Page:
Lib Dem not elected but bus journey policy is a winner
It is incredibly welcome that Sadiq Khan’s first major announcement as Mayor of London has been to introduce a bus ticket to allow passengers two journeys within a 60 minute period.
It is a policy that will make a huge difference for many people.
A one-hour bus ticket is a policy I have advocated and campaigned on for nearly a decade.
It was in the Liberal Democrat London Mayor and Assembly election manifesto in the last election, as well as back in 2008 and 2012.
I now look forward to the new Mayor adopting other Liberal Democrat policies, starting with half price tube and TfL rail services for any Pay as you go or contactless journey starting before 7.30 am.
Caroline Pidgeon, Liberal Democrat London Assembly Member
TfL chiefs earn a fortune and the roads are a mess
With regard to the story on Tooley Street ‘Major road to have eastbound lane closed until February 2018, Southwark News, April 28, 2016’.
Shouldn’t this have come before public consultation where it might have been suggested that this could have at least been delayed until St Thomas’ Street (if ever) reopens?
The TfL board all enjoy eye-watering salaries, bundles more than Mr Cameron’s – and his MPs! Underneath them four hundred, count ‘em, earn ONE THOUSAND POUNDS per year. Their superiors are seemingly hell-bent on imposing chaos, devoid of joined up thinking, on seemingly disregarded ‘ignorant’ motorist, no matter, that out of necessity, they have to commute by car, or simply drive to earn a living.
Why should they bother? Their astronomical salaries are being funded by the congestion charge stealth-tax, something that, in my opinion, hasn’t made a blind bit of difference to London gridlock.
Yet, despite hitting the (financial) jackpot, this bunch of twerps (I would have used a stronger word) have no authority or jurisdiction over the prevention of six hundred private-hire drivers adding to the clogged-road misery every week.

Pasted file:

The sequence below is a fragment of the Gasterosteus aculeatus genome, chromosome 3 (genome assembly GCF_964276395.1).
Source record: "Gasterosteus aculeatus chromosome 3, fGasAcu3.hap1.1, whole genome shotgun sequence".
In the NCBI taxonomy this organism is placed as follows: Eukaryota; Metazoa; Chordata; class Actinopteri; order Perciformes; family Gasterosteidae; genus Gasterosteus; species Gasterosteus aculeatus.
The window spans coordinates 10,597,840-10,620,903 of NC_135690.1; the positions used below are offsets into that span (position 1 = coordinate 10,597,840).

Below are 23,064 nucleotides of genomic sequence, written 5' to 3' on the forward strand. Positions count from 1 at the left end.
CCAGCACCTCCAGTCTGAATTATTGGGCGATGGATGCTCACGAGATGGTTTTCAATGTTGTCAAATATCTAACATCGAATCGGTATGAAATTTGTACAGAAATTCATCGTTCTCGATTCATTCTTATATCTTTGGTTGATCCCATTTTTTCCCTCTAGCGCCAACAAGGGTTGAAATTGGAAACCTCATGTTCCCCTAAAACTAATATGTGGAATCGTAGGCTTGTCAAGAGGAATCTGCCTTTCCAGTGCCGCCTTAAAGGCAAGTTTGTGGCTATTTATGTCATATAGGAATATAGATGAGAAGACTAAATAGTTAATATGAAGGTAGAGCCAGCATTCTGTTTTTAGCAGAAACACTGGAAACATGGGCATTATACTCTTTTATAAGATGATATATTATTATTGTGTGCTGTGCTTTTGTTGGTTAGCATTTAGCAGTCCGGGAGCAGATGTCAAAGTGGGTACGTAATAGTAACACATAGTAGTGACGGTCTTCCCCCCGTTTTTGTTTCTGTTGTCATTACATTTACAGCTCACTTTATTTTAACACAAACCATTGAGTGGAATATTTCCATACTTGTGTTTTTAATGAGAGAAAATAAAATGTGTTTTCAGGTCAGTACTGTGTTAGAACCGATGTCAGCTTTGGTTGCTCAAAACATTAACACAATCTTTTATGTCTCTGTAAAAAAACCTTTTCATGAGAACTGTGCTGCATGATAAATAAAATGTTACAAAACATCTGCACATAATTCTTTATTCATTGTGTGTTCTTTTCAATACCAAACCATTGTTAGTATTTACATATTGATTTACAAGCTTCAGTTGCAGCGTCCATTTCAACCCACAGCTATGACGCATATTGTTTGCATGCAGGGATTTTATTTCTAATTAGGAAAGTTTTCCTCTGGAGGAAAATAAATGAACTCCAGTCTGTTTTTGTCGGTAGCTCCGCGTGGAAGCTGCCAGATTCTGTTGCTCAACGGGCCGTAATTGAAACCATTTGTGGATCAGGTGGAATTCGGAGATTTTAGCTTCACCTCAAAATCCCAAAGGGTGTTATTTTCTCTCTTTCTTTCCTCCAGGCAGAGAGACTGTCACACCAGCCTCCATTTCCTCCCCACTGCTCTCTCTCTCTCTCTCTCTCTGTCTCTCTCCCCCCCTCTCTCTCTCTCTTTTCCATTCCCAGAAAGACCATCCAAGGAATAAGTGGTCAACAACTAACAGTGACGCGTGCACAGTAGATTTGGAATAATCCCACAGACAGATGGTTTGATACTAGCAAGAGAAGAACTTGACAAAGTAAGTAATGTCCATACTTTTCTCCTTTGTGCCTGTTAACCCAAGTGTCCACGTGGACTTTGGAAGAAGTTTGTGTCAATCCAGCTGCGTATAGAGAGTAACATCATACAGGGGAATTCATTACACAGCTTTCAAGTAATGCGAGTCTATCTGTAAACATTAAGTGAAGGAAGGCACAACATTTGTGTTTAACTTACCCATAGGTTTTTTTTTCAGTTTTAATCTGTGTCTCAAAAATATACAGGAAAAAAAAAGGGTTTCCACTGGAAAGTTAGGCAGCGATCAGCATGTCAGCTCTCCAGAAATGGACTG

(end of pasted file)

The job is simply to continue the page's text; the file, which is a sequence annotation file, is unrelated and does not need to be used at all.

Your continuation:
The clue to all this? Listen to the TfL adverts on commercial radio. Always delivered by a finger-wagging, nanny-state voice; warning of yet another impending months-long snarl up. The sub-text: we hate the motorist.
To paraphrase the TfL by-line “Every journey matters”, substitute an anglo-saxon expletive for the last word – beginning with F and ending with D!
Mr L. S. Braidwood, Elephant & Castle
Stop investing in fossil fuels, Southwark
Donnachadh McCarthy is right to highlight the risks to Southwark residents presented by air pollution and flooding..
It is all the more surprising then, that the council currently still invests our money in to the very industry that is causing both: fossil fuels.
I hope that councillors will take heed of this newspaper’s warnings, and do the right thing by joining the growing ranks of councils, faith institutions and foundations opting to divest from fossil fuels.
Tim Gee, Peckham
Coyle why sabotage Corbyn’s victory?
What a disappointment to discover that local Southwark MP Neil Coyle has been using the national press to attack his own party’s leader.
Since Jeremy Corbyn’s decisive victory in the leadership election eight months ago, London Labour has multiplied in size and won landslide election after landslide election.
Why on earth would Mr Coyle want to sabotage that?
Jasper Richardson, Peckham
Remembering Mayor Tayo Situ – our father